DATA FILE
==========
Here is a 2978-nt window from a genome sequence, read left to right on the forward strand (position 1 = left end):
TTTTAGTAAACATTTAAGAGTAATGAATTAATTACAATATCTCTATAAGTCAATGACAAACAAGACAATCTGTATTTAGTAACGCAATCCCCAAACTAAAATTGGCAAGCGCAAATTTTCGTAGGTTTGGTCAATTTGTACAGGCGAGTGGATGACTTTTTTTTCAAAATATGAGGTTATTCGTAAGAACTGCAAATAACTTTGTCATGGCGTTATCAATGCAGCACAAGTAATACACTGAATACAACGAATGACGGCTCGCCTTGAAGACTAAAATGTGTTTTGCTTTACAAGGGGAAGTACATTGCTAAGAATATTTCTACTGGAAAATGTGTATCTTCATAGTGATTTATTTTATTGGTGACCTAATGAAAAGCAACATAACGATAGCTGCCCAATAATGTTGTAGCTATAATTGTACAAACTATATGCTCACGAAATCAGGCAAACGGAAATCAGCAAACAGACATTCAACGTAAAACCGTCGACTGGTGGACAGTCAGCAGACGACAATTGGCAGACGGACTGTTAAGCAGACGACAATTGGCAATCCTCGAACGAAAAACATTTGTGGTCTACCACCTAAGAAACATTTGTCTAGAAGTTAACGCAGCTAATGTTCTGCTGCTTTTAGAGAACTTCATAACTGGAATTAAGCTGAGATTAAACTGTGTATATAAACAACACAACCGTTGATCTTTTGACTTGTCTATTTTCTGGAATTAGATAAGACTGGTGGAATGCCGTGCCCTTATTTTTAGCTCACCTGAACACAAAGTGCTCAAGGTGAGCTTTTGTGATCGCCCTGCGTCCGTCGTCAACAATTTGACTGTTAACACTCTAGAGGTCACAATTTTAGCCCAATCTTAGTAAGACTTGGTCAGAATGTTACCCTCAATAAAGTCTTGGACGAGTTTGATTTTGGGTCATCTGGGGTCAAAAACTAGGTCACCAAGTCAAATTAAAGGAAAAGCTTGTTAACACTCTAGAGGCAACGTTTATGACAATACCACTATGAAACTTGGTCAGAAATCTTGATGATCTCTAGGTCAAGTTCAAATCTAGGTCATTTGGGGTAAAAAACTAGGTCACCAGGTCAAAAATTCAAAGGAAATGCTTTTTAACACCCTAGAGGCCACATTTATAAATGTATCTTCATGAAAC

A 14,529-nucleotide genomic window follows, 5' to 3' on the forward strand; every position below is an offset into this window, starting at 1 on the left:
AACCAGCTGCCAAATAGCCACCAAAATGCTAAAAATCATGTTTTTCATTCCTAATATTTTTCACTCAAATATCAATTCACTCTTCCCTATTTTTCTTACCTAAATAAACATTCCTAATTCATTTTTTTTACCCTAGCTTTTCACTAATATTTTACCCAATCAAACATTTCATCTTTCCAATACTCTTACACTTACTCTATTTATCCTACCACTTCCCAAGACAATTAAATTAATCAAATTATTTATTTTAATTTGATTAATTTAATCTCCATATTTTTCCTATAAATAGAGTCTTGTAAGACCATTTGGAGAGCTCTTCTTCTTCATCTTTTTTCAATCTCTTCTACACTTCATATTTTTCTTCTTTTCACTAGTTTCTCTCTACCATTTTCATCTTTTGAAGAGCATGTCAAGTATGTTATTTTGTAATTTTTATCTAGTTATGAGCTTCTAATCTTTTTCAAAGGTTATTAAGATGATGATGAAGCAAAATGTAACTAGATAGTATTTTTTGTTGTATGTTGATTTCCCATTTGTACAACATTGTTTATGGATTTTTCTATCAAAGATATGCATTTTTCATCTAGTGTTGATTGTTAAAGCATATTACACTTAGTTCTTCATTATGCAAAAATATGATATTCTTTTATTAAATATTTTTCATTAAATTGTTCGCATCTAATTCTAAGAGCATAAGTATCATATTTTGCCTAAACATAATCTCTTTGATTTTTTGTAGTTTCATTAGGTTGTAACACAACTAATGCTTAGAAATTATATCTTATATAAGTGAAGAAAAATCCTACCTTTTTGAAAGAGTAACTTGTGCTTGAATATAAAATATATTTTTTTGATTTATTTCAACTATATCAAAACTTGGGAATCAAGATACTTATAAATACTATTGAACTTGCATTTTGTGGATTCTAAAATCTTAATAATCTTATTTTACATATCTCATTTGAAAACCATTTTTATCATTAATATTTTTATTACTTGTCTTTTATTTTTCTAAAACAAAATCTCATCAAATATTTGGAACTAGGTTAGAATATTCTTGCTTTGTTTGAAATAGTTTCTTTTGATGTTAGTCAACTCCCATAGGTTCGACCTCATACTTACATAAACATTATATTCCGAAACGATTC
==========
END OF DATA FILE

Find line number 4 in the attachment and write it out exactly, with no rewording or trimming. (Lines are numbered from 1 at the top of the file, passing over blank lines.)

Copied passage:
AACCAGCTGCCAAATAGCCACCAAAATGCTAAAAATCATGTTTTTCATTCCTAATATTTTTCACTCAAATATCAATTCACTCTTCCCTATTTTTCTTACCTAAATAAACATTCCTAATTCATTTTTTTTACCCTAGCTTTTCACTAATATTTTACCCAATCAAACATTTCATCTTTCCAATACTCTTACACTTACTCTATTTATCCTACCACTTCCCAAGACAATTAAATTAATCAAATTATTTATTTTAATTTGATTAATTTAATCTCCATATTTTTCCTATAAATAGAGTCTTGTAAGACCATTTGGAGAGCTCTTCTTCTTCATCTTTTTTCAATCTCTTCTACACTTCATATTTTTCTTCTTTTCACTAGTTTCTCTCTACCATTTTCATCTTTTGAAGAGCATGTCAAGTATGTTATTTTGTAATTTTTATCTAGTTATGAGCTTCTAATCTTTTTCAAAGGTTATTAAGATGATGATGAAGCAAAATGTAACTAGATAGTATTTTTTGTTGTATGTTGATTTCCCATTTGTACAACATTGTTTATGGATTTTTCTATCAAAGATATGCATTTTTCATCTAGTGTTGATTGTTAAAGCATATTACACTTAGTTCTTCATTATGCAAAAATATGATATTCTTTTATTAAATATTTTTCATTAAATTGTTCGCATCTAATTCTAAGAGCATAAGTATCATATTTTGCCTAAACATAATCTCTTTGATTTTTTGTAGTTTCATTAGGTTGTAACACAACTAATGCTTAGAAATTATATCTTATATAAGTGAAGAAAAATCCTACCTTTTTGAAAGAGTAACTTGTGCTTGAATATAAAATATATTTTTTTGATTTATTTCAACTATATCAAAACTTGGGAATCAAGATACTTATAAATACTATTGAACTTGCATTTTGTGGATTCTAAAATCTTAATAATCTTATTTTACATATCTCATTTGAAAACCATTTTTATCATTAATATTTTTATTACTTGTCTTTTATTTTTCTAAAACAAAATCTCATCAAATATTTGGAACTAGGTTAGAATATTCTTGCTTTGTTTGAAATAGTTTCTTTTGATGTTAGTCAACTCCCATAGGTTCGACCTCATACTTACATAAACATTATATTCCGAAACGATTC